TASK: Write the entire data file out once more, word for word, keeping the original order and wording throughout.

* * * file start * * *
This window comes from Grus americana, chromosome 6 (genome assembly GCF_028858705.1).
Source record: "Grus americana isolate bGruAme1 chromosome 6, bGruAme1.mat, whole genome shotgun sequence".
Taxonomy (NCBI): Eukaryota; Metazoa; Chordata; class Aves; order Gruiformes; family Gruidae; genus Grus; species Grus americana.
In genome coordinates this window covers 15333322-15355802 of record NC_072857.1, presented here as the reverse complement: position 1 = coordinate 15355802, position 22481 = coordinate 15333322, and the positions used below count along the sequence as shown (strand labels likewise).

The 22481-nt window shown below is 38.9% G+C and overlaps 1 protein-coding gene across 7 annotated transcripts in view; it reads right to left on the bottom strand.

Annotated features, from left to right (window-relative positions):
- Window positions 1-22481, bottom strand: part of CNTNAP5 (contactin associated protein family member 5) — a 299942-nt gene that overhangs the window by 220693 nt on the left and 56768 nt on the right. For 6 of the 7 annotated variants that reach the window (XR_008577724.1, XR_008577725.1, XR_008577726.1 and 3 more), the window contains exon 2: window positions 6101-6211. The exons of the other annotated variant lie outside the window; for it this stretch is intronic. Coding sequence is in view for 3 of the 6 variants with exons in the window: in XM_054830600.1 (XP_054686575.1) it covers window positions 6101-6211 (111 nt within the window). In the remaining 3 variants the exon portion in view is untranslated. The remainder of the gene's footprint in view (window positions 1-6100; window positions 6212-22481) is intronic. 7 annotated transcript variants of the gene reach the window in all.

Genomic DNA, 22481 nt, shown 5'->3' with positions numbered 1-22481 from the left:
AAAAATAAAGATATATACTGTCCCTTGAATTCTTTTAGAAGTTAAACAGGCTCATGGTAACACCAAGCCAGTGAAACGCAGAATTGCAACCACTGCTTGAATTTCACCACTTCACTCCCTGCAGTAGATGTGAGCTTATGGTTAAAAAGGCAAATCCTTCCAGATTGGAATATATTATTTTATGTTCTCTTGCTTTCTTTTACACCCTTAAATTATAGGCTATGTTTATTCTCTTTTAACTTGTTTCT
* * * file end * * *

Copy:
This window comes from Grus americana, chromosome 6 (genome assembly GCF_028858705.1).
Source record: "Grus americana isolate bGruAme1 chromosome 6, bGruAme1.mat, whole genome shotgun sequence".
Taxonomy (NCBI): Eukaryota; Metazoa; Chordata; class Aves; order Gruiformes; family Gruidae; genus Grus; species Grus americana.
In genome coordinates this window covers 15333322-15355802 of record NC_072857.1, presented here as the reverse complement: position 1 = coordinate 15355802, position 22481 = coordinate 15333322, and the positions used below count along the sequence as shown (strand labels likewise).

The 22481-nt window shown below is 38.9% G+C and overlaps 1 protein-coding gene across 7 annotated transcripts in view; it reads right to left on the bottom strand.

Annotated features, from left to right (window-relative positions):
- Window positions 1-22481, bottom strand: part of CNTNAP5 (contactin associated protein family member 5) — a 299942-nt gene that overhangs the window by 220693 nt on the left and 56768 nt on the right. For 6 of the 7 annotated variants that reach the window (XR_008577724.1, XR_008577725.1, XR_008577726.1 and 3 more), the window contains exon 2: window positions 6101-6211. The exons of the other annotated variant lie outside the window; for it this stretch is intronic. Coding sequence is in view for 3 of the 6 variants with exons in the window: in XM_054830600.1 (XP_054686575.1) it covers window positions 6101-6211 (111 nt within the window). In the remaining 3 variants the exon portion in view is untranslated. The remainder of the gene's footprint in view (window positions 1-6100; window positions 6212-22481) is intronic. 7 annotated transcript variants of the gene reach the window in all.

Genomic DNA, 22481 nt, shown 5'->3' with positions numbered 1-22481 from the left:
AAAAATAAAGATATATACTGTCCCTTGAATTCTTTTAGAAGTTAAACAGGCTCATGGTAACACCAAGCCAGTGAAACGCAGAATTGCAACCACTGCTTGAATTTCACCACTTCACTCCCTGCAGTAGATGTGAGCTTATGGTTAAAAAGGCAAATCCTTCCAGATTGGAATATATTATTTTATGTTCTCTTGCTTTCTTTTACACCCTTAAATTATAGGCTATGTTTATTCTCTTTTAACTTGTTTCT